CamdenNewJournal

The independent London newspaper

Myra Schetman, Primrose Hill children’s library champion

She helped save the library from closure

21 May, 2021 — By Dan Carrier

Myra Schehtman

MYRA Schehtman, who has died aged 75, was a Primrose Hill hero: she not only worked tirelessly to save the area’s library from closure – she had spent much of her working life there as the children’s librarian – but for countless other quiet acts in the neighbourhood she called home for more than 40 years.

Born in 1945, her father Arthur Newman was a celebrated opera singer, who appeared on stage in Covent Garden. They lived in Knightsbridge for a time, and Myra was educated locally.

Aged 16, Myra had started work at the Manresa Road library in Chelsea – but embarked on a year off to Israel, inspired by her faith and family, to take part in an archaeological dig.

She would stay in the country, finding a job as a librarian at the American Consulate until her mid 20s, and it was while living in Israel she met her future husband, the academic Yochana Schehtman, who taught and studied at the Hebrew University in Jerusalem.

The 1967 Six Day War saw Myra return to London, where she worked for the Israeli Embassy. Yochana followed, and the pair married in 1969.

They would settle first in North Carolina, USA, where Yochana had a teaching post – and then move to Australia to teach. In the USA, Myra’s first child Tony was born, followed by daughter Simone in 1972.

By the late 1970s, the family had settled in Primrose Hill – and Myra had started working at the Chalk Farm library, a job that would allow her to develop her passions for teaching, learning, and the community.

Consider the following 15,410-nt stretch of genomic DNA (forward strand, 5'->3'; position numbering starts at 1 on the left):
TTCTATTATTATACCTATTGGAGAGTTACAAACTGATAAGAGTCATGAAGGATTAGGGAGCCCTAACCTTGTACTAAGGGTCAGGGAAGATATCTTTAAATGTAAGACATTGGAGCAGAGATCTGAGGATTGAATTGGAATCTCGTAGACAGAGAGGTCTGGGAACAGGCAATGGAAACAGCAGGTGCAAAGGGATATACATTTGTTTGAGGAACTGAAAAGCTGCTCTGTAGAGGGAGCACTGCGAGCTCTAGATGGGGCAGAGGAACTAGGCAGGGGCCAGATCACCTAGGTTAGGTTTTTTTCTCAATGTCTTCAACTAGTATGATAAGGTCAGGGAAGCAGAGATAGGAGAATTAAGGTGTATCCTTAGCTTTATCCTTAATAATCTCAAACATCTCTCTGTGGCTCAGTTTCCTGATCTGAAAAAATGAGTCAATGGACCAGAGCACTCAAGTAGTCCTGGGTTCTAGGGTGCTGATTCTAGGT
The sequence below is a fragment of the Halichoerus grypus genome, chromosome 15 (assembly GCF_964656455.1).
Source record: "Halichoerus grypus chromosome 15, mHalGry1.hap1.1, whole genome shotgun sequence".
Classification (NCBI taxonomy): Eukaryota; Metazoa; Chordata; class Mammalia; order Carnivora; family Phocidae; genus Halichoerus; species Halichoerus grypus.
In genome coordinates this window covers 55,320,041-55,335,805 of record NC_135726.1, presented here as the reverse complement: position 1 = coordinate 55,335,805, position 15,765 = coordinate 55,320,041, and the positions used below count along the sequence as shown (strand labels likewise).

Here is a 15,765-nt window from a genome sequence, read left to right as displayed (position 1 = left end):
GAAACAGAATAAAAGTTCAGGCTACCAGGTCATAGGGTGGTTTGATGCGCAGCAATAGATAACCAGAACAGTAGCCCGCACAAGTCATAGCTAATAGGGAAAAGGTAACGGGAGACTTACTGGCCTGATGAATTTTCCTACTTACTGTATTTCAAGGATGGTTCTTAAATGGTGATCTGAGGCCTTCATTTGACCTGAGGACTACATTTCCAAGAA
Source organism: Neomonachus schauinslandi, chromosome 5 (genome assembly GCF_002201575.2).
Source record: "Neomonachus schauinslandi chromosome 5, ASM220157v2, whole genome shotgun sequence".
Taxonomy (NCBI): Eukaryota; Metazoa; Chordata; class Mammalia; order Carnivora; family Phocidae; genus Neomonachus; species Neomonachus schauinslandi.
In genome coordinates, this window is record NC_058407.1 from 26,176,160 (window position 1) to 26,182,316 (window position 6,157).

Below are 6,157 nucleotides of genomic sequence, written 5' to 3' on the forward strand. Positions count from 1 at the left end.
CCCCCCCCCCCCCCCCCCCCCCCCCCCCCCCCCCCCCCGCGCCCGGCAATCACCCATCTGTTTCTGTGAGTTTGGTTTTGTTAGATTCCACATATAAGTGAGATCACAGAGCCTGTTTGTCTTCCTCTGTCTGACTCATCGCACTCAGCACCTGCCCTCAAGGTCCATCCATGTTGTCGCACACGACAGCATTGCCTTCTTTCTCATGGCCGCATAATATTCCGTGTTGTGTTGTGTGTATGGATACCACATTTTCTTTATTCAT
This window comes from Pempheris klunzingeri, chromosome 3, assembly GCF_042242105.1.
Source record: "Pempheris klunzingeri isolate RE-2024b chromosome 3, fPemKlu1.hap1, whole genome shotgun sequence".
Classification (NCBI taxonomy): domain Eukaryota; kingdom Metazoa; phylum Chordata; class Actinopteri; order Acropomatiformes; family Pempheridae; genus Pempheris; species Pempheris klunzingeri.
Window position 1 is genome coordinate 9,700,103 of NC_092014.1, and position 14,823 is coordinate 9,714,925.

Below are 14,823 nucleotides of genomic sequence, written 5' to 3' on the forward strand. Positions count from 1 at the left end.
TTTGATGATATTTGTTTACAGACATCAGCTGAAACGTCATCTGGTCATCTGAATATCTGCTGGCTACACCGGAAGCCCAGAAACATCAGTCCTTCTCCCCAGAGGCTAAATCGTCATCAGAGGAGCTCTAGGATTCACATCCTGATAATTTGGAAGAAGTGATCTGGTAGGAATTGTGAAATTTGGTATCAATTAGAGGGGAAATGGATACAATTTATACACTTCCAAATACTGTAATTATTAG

She would work in a number of Camden libraries for the next 32 years.

After retiring, Myra continued to be involved with the Primrose Hill Community Library as a volunteer. She lent her time and expertise to the Belsize Park library branch, which was also taken over by users during council cuts.

Her passions were looking after public spaces that could be used for reading and discussion for people of all ages and all walks of life. A favoured pastime was reading the Beano with her grandchildren – a reminder of her times running her hugely popular and frequently oversubscribed sessions of “Rhyme Time” at the library.

A champion of reading, it was no surprise she became good friends with authors.

Myra with children at the library

Writer Anthony Horowitz was inspired by her early in his career, while Michael Rosen was a firm and respected friend. Primrose Hill novelist Lauren Childs would come to the library to write before she was published – and drew on Myra’s warmth and encouragement as she wrote her first books.

Myra loved a home-cooked meal with her family around her – if she ate out, a salt beef bagel from Rubens in Baker Street was a treat.

She would walk there from Camden Town, and stop 50 times to chat with friends she met on the way, recalls her daughter Simone. She also loved gardens and gardening, the Regent’s Park rose garden being a favoured spot.

Having spent much of her earlier life travelling, she was only too happy to stay in Primrose Hill and its environs, her wanderlust fulfilled as a young woman. It was an area to which she made a vast, often quiet, but always positive contribution to.

Myra died earlier this month at UCH after a year-long illness.

She is survived by husband Yochana, her brother Henry, children Tony and Simone and grandchildren Matteo, Jeremy and Oliver.

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